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Two Saudi sisters are pleading for help from Georgia after fleeing their family and country in the latest case of runaways from the ultra-conservative kingdom.

Maha al-Subaie, 28, and Wafa al-Subaie, 25, created a Twitter account on Wednesday called “@GeorgiaSisters” and claim they are in “danger” and will be killed if they are forced to return to Saudi Arabia.

“We are two Saudi sisters who fled from Saudi Arabia seeking asylum. Yet, the family and the Saudi government have suspended our passports and now we are trapped in Georgia,” they wrote.

“We fled oppression from our family because the law in Saudi Arabia is too weak to protect us.”

They said their father and brothers have arrived in Georgia and are looking for them.

“We are in danger… We want your protection. We want a country that welcomes us and protects our rights,” Maha said in a video post.

Some social media users responded using the hashtag #SaveSaudiSisters to garner support for their appeal.

Phil Robertson, the deputy Asia director of Human Rights Watch, contacted the girls on Twitter.

“Have already sent an email to our Middle East & North Africa team, and also inquiring about who we have in Georgia,” he tweeted.

It comes just months after 18-year-old Rahaf Mohammed Alqunun was granted asylum in Canada after using Twitter to draw worldwide attention to her plight and barricading herself in a Bangkok hotel room.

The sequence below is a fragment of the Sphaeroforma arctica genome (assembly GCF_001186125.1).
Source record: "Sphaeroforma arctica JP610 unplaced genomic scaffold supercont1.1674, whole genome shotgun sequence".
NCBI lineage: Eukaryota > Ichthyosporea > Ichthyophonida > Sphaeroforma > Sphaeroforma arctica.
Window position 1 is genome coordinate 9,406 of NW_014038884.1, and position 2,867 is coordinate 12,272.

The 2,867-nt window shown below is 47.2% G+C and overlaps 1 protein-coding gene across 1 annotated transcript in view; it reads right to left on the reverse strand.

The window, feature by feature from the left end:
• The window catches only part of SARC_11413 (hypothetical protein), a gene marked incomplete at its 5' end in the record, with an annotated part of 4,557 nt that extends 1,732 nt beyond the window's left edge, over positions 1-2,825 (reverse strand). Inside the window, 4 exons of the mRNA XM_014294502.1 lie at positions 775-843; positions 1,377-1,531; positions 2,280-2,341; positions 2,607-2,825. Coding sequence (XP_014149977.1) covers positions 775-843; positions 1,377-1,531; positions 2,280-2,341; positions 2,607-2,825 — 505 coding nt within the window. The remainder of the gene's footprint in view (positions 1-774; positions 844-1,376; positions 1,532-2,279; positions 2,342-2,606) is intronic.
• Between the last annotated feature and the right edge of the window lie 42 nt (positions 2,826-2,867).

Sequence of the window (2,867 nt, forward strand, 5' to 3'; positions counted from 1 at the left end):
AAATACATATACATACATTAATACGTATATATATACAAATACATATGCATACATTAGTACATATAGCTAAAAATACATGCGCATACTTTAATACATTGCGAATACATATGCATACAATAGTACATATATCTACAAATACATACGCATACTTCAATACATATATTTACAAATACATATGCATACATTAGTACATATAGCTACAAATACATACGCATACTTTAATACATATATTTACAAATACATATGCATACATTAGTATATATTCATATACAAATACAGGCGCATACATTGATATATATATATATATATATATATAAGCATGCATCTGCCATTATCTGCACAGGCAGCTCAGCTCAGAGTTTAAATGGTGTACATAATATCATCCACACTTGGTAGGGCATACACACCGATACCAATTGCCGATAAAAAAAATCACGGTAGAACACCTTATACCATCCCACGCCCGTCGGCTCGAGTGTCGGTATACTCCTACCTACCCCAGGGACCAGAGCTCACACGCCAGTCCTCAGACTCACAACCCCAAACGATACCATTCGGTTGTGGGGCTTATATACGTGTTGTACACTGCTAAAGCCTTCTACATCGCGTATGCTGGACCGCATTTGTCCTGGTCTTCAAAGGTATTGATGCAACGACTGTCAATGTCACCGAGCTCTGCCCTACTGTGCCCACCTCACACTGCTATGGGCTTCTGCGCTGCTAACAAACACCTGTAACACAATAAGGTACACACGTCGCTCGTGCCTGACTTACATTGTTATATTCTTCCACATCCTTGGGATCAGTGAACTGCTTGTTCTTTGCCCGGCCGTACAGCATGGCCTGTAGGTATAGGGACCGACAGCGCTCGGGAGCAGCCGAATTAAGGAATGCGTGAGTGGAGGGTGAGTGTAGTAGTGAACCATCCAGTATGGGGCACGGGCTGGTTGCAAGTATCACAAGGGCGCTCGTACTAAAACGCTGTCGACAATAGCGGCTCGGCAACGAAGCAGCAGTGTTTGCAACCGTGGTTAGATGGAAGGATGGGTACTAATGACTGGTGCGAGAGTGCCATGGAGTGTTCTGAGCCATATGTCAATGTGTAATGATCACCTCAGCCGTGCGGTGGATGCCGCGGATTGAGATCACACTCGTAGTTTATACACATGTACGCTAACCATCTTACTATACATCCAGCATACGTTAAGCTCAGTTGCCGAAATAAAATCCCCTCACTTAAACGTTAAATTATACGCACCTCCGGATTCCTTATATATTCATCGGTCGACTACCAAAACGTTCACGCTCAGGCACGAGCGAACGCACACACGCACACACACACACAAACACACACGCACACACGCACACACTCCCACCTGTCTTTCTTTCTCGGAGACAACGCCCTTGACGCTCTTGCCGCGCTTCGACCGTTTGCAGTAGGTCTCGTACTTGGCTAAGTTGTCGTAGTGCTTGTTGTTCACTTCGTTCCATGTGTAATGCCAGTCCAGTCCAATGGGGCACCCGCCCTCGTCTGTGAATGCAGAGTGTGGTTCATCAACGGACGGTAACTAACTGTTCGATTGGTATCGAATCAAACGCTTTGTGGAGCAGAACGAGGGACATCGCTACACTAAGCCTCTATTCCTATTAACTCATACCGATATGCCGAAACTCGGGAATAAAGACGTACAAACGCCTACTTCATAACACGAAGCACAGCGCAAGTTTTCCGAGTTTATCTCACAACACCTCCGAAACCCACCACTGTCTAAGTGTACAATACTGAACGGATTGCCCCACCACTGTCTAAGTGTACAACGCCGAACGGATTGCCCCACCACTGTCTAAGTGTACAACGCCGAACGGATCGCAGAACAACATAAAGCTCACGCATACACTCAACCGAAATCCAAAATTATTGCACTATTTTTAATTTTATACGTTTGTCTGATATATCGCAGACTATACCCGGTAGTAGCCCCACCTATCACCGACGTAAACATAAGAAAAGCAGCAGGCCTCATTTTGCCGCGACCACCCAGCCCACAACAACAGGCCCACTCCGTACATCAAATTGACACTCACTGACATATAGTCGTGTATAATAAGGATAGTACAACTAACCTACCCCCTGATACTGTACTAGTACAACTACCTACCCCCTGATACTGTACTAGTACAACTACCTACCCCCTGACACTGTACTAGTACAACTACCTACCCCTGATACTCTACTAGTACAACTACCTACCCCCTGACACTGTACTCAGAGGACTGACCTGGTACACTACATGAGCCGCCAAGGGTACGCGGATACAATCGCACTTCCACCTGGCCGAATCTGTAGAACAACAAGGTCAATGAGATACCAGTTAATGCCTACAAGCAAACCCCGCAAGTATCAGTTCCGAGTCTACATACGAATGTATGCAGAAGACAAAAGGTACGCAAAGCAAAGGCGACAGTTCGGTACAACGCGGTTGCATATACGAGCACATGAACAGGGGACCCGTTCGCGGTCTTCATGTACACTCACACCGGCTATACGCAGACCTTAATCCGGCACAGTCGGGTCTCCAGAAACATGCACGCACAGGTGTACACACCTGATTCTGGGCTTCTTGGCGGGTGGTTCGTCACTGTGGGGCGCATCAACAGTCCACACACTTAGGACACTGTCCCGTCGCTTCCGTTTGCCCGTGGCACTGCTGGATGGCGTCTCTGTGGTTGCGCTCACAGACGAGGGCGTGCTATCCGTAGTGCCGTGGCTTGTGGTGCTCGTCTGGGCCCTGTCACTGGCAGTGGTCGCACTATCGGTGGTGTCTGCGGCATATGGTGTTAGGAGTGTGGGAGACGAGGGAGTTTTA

The Saudi teenager used the social media site to help prevent her deportation from Thailand when she was stopped en route to Australia in January.

Ms Alqunun fled her “abusive” family during a trip to Kuwait and feared her relatives would kill her if she was returned to the kingdom.

Up to a dozen Saudi women activists are currently on trial on charges related to their human rights work and contact with foreign journalists and diplomats.

Those on trial include rights campaigner Loujain al-Hathloul, university professor Hatoon al-Fassi, blogger Eman al-Nafjan and academic Aziza al-Yousef, who is in her 60s.

Amnesty International protesters urge Saudi authorities to free the detained women activists on trial for their human rights work
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Protesters urge Saudi authorities to free detained women activists

Western diplomats and media were denied entry to a hearing for some of the activists last month, according to Reuters news agency.

Relatives and human rights groups claim some of the women were held in solitary confinement for months and subjected to abuse including electric shocks, flogging, and sexual assault.

Three dozen countries, including all 28 EU members, Canada and Australia, have called on Riyadh to free the activists, while Foreign Secretary Jeremy Hunt and US Secretary of State Mike Pompeo have both raised the issue during recent visits to Saudi Arabia.

The charges against Loujain al-Hathloul include communicating with 15 to 20 foreign journalists in Saudi Arabia, attempting to apply for a job at the United Nations and attending digital privacy training, according to her family.

State-backed media has labelled some of them as traitors and “agents of embassies”.